are meeting quality standards. This complements, rather than
frustrates, the purpose of the federal legislation.
The Canada Agricultural Products Act
 The CAP Act regulates the marketing and possession of
an agricultural product for import, export or interprovincial
trade. Under the Icewine Regulations, SOR/2014-10 (the “CAP
Reg”), there are several provisions that are relevant to icewine.
They include the following:
2. Only wine that is made exclusively from grapes naturally frozen on the
vine is icewine, ice wine or ice-wine.
3. It is prohibited for any person to label a product in Canada with the designation icewine, ice wine or ice-wine unless the product meets the standard set
out in section 2 and an entity acting under the authority of the law of the
province in which the product was made has determined that the product is
wine that was made exclusively from grapes naturally frozen on the vine.
 The Applicant argues that the VQAO’s prohibition against
it using the term “icewine” on its labels frustrates the purpose of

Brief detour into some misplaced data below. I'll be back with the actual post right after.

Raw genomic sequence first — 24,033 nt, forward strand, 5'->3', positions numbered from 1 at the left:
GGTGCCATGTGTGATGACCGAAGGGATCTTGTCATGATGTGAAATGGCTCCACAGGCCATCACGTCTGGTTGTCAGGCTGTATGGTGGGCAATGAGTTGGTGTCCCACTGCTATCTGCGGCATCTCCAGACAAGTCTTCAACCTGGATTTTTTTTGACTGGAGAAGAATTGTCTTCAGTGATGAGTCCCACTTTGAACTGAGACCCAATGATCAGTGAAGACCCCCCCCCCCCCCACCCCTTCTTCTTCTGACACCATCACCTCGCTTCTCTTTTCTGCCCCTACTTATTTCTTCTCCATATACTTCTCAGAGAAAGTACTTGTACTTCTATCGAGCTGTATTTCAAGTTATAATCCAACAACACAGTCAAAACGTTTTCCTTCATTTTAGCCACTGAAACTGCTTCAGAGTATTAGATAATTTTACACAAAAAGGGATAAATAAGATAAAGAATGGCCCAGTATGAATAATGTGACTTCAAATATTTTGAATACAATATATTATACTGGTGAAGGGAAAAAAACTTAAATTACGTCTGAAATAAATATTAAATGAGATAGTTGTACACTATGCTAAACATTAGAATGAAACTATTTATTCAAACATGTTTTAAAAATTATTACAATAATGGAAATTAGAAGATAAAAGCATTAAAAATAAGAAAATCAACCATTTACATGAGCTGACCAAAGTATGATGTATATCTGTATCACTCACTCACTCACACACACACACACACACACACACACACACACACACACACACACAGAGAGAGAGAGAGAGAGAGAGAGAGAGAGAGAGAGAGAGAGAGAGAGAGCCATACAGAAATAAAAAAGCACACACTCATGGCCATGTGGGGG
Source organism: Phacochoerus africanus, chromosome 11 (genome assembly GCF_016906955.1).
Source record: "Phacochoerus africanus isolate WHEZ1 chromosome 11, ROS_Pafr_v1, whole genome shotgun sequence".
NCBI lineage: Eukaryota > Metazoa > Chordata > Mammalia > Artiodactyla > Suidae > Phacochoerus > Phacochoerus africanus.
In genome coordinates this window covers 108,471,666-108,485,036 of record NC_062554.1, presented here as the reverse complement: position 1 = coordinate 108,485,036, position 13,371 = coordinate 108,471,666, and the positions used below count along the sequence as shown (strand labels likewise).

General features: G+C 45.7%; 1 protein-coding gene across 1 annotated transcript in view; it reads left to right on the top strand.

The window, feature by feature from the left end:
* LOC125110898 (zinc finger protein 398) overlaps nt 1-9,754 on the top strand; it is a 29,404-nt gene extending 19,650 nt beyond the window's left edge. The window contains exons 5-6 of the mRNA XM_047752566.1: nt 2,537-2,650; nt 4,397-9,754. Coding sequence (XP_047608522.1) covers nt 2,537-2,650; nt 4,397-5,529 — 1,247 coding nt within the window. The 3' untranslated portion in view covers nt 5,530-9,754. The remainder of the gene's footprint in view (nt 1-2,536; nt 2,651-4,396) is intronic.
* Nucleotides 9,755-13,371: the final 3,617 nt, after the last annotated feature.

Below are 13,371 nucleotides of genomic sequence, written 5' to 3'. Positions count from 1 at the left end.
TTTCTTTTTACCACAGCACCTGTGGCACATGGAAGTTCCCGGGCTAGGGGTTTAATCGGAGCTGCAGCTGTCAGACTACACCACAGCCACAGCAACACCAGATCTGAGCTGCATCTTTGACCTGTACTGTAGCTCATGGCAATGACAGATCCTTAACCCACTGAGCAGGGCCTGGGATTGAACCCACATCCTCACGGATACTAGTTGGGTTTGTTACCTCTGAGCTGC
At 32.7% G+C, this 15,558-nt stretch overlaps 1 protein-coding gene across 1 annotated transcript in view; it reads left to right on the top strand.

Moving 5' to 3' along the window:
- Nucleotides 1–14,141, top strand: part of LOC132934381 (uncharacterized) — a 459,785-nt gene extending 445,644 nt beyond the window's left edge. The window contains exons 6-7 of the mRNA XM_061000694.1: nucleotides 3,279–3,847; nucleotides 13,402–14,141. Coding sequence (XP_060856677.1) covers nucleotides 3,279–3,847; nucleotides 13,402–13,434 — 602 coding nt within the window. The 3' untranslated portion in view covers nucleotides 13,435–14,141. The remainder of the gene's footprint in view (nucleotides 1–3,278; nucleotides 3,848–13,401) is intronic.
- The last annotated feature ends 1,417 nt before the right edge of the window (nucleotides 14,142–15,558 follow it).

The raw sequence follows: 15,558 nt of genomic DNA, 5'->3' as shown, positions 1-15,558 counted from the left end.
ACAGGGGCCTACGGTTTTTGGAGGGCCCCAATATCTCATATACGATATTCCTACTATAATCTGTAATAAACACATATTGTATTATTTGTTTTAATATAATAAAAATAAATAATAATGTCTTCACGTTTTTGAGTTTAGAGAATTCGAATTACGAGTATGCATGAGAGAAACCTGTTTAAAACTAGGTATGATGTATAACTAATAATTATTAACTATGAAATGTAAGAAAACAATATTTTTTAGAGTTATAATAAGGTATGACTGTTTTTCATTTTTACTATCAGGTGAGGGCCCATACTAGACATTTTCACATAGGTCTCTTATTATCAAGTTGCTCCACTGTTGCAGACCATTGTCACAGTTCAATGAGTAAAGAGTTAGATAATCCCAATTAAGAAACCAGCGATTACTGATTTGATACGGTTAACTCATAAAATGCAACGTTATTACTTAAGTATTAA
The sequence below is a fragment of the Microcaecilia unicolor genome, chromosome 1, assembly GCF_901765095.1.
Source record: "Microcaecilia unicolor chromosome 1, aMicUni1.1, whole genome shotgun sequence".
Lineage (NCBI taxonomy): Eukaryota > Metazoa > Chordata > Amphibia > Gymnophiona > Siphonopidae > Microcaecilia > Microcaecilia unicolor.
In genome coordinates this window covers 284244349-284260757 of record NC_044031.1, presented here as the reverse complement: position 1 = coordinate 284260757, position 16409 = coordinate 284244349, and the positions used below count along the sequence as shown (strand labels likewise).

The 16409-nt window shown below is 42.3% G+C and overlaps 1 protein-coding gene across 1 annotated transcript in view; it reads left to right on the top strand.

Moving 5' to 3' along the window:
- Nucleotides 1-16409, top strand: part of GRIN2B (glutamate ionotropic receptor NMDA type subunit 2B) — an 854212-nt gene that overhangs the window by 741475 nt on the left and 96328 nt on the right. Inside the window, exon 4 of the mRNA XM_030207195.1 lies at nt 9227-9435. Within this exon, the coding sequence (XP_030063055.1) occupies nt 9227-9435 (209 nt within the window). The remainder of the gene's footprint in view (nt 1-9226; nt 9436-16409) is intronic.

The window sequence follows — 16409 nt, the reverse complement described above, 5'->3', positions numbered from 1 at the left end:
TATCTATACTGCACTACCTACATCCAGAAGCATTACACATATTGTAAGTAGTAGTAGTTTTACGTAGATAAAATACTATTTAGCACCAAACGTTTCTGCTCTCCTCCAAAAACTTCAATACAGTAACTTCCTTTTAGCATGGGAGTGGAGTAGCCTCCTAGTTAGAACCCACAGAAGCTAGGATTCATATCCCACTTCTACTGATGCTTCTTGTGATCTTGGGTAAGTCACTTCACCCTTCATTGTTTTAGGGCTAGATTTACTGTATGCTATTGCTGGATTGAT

the CAP Act. It conceded that there was not an operational conflict between the CAP Act and the Act.
 There is no merit to the Applicant’s submission. The CAP
Act’s purpose of “provid[ing] for national standards and grades of
agricultural products” is harmonious with the Act’s consumer
protection purposes. The CAP Act sets out a minimum standard,
which specifically contemplates the involvement of a provincial
authority such as the VQAO.
 The Applicant’s argument on this point is the same as the
one that the Supreme Court rejected in Rothmans, Benson &
Hedges Inc. v. Saskatchewan,  1 S.C.R. 188,  S.C.J.
No. 1, 2005 SCC 13. In Rothmans, a tobacco company argued that
a provincial tobacco labelling law frustrated the purpose of a federal tobacco labelling law, by imposing additional requirements.
The Supreme Court disagreed, finding that the federal and provincial laws served the same purpose: public health. The same is
true for the Act and the CAP Act. They both serve the same purpose: consumer protection.
 The Applicant also submitted in oral argument that the
VQAO’s actions in regulating the Applicant’s use of reserved
terms such as “icewine” was unconstitutional because it was not
limited to the intra-provincial use of these terms. According to
the Applicant, the VQAO also purported to control labelling in
the inter-provincial context and in the context of importing and
exporting. The respondent VQAO made it clear that it did not
have and did not seek to exercise jurisdiction beyond the intra-provincial context. Sometimes manufacturers were unable to sell